Ethan Moskowitz

Age: 13
Neighborhood: Park Slope, Brooklyn
Middle School: Park Slope Collegiate
High School: Park Slope Collegiate (first and only choice)

Brother and sister Ethan, 13, and Drew Moskowitz, 11 take a break from mural painting. (CREDIT: Cassandra Giraldo).
Brother and sister Ethan, 13, and Drew Moskowitz, 11 take a break from mural painting. (Photo: Cassandra Giraldo).

It was September 2013, the first day of sixth grade at Park Slope Collegiate. Shuffling through the hallway with his new classmates, Ethan Moskowitz remembers nervously looking up from his feet at the older high school students as they gawked and made comments about him and his friends, the cute newcomers.

As they turned the corner into the cafeteria, Ethan overheard an older student say, “Why are there white kids at the school?”

Now an eighth grader preparing for high school, Ethan, 13, looks back on this first day and laughs. An intimidating first day of school evolved into a middle school experience that taught him how to embrace diversity in a school setting.

Park Slope Collegiate, a small, progressive 6th through 12th grade school in Brooklyn, has become a laboratory for school integration since 2013 when a group of District 15 families began enrolling their 6th graders at Collegiate due to a lack of seats in other popular middle schools in the area. Principal Jill Bloomberg and a group of parents including Ethan’s mother, Melissa Moskowitz, have become committed to encouraging cultural and academic diversity in the school as the neighborhood continues to gentrify.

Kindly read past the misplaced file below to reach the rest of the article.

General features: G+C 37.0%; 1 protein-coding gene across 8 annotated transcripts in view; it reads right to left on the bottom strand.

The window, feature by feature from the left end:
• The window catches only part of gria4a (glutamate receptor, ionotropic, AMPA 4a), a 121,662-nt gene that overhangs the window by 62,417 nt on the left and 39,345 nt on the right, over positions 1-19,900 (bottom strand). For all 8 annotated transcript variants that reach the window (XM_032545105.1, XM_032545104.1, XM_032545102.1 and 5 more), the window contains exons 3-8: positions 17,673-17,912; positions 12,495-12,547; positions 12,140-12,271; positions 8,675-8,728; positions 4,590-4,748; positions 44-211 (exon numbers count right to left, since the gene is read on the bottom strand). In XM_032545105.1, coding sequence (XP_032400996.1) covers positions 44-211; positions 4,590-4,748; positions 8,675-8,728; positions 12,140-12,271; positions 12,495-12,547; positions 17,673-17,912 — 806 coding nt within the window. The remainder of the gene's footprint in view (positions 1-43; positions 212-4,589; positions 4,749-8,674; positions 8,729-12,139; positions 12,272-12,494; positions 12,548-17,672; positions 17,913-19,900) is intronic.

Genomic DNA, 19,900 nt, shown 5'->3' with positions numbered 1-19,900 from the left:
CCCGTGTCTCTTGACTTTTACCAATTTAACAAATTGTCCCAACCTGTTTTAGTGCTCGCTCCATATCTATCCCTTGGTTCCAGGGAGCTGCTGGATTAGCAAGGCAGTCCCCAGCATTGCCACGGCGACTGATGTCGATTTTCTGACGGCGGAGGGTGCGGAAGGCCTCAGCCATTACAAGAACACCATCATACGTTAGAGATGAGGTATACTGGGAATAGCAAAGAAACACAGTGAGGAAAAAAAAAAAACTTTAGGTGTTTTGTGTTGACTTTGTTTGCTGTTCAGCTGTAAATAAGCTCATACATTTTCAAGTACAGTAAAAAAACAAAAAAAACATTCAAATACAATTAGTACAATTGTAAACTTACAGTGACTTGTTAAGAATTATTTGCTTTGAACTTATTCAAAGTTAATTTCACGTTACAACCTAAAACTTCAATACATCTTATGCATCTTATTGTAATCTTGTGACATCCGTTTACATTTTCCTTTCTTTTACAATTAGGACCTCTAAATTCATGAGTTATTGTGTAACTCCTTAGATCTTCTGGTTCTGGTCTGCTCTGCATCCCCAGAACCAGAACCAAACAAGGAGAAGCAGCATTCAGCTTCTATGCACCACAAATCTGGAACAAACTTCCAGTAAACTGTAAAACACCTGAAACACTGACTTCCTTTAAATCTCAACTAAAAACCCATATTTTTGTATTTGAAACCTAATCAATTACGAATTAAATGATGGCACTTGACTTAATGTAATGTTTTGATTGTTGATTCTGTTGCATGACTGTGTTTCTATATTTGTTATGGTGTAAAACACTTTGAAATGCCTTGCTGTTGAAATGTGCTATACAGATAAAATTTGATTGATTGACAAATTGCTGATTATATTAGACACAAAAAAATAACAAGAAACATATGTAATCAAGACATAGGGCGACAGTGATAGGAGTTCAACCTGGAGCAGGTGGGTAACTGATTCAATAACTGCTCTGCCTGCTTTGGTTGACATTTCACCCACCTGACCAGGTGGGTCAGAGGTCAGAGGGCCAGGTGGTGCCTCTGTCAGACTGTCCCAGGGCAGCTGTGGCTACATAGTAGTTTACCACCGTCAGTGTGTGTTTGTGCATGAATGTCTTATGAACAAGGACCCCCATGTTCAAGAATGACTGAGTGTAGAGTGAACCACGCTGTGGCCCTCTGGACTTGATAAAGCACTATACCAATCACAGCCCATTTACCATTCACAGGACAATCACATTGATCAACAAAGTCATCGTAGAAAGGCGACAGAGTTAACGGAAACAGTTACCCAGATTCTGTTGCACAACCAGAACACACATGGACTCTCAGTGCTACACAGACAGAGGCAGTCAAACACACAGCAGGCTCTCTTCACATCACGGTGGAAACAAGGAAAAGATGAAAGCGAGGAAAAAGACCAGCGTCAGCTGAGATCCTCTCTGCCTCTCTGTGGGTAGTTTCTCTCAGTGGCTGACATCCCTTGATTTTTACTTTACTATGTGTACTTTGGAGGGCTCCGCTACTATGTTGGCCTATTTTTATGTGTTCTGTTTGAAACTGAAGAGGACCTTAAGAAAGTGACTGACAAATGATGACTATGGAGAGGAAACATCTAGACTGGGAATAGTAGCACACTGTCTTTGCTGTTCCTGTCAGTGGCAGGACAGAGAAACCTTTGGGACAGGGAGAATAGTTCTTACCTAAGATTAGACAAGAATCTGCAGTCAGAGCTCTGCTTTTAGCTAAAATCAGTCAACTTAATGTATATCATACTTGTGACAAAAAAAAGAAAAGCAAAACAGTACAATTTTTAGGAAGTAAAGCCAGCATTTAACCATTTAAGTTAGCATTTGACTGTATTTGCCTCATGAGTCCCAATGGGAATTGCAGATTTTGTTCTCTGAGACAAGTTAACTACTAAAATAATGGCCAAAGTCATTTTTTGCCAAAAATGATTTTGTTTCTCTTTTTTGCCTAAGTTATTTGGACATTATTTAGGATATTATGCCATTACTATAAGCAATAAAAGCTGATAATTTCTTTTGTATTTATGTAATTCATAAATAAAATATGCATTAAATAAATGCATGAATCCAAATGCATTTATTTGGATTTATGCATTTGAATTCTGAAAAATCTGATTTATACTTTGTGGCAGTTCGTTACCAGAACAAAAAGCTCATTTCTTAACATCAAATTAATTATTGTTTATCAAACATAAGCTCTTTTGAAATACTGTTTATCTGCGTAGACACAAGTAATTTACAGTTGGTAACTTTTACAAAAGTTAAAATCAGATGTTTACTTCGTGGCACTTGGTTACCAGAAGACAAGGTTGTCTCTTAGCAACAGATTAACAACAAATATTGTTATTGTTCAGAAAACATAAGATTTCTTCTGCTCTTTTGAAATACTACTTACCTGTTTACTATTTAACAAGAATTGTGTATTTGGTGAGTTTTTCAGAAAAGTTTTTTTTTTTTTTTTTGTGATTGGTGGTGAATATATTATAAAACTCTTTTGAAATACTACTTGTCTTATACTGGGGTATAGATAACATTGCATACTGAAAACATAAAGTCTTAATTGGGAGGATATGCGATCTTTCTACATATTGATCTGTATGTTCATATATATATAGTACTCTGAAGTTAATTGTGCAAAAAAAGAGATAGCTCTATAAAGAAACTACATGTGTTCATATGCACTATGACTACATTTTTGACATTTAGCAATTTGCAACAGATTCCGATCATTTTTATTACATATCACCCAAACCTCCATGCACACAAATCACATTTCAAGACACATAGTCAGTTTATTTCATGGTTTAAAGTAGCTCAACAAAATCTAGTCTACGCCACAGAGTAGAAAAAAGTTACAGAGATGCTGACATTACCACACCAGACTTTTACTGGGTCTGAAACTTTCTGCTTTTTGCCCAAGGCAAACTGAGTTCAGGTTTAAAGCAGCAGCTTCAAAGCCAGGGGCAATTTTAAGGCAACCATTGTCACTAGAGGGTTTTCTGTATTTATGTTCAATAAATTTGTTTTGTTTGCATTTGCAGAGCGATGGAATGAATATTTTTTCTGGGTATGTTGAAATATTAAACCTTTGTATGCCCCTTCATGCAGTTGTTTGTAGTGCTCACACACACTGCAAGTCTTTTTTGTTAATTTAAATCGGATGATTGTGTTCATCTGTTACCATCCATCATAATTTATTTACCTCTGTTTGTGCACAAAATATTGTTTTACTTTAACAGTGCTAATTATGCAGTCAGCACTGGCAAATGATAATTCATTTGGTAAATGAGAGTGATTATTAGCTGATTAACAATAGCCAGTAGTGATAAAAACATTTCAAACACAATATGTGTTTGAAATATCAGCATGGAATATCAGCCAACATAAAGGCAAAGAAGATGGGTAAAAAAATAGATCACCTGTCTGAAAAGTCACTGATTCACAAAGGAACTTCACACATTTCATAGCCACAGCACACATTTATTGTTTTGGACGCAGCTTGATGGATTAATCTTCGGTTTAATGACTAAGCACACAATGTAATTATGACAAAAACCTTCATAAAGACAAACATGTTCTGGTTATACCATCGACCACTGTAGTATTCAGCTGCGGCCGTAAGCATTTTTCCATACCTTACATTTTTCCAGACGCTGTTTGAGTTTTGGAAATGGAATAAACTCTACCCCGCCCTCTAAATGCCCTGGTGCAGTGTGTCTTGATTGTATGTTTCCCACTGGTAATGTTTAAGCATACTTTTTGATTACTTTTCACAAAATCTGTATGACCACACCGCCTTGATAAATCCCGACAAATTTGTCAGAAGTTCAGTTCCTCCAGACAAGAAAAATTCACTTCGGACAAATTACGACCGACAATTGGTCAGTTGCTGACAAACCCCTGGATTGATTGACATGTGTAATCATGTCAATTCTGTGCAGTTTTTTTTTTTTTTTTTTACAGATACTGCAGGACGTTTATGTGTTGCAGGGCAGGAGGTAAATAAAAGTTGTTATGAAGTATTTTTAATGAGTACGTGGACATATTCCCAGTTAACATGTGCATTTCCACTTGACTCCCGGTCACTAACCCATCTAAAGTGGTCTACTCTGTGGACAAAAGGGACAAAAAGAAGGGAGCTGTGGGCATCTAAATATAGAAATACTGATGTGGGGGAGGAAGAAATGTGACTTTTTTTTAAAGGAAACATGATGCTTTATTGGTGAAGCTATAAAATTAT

Unlike the racial make-up of the surrounding neighborhood, which is majority white according to city data, Collegiate serves a student population that is majority black and Hispanic. At the moment, 10 percent of the 450 students are white; 8 percent Asian, while the majority are Black and Hispanic at 39 percent each.

“My mom was the brains behind the whole thing,” Ethan said in reference to his decision to attend Park Slope Collegiate. “I didn’t know where the school was, but my mom worked there and we lived two blocks away from the school so it made sense.”

Melissa Moskowitz, a co-teacher at Cobble Hill High School, had been doing research at Park Slope Collegiate while studying at Banks Street College of Education in 2012. Now a member of the PTA at Collegiate, Moskowitz has been active in her children’s education, enrolling both her son and daughter Drew, 11, at Park Slope Collegiate. This school year, when it came time for Ethan to choose a high school, the answer was a no brainer: Park Slope Collegiate.

School administrators and parents are worried whether the diversity they are trying to build in the middle school will hold in the high school. An unzoned school, Collegiate’s admissions priority goes to continuing 8th graders like Ethan, then to District 15 students and students across all of New York City’s boroughs.

Ethan grappled with the fact that some of his best friends and closest peers were choosing to leave Collegiate for a “better,” “more competitive” high school like Brooklyn Tech, Edward R. Murrow High School, or Millenium High School located just downstairs from Collegiate in the giant John Jay Educational Complex.

He was disappointed that his friends buckled under parental pressure to apply elsewhere, but like his mom, he believes he’ll continue to receive a quality education with teachers and a community that know him well.

“I’m happy here,” Ethan said. “It’s not about competitiveness or getting ahead of the person next you.”

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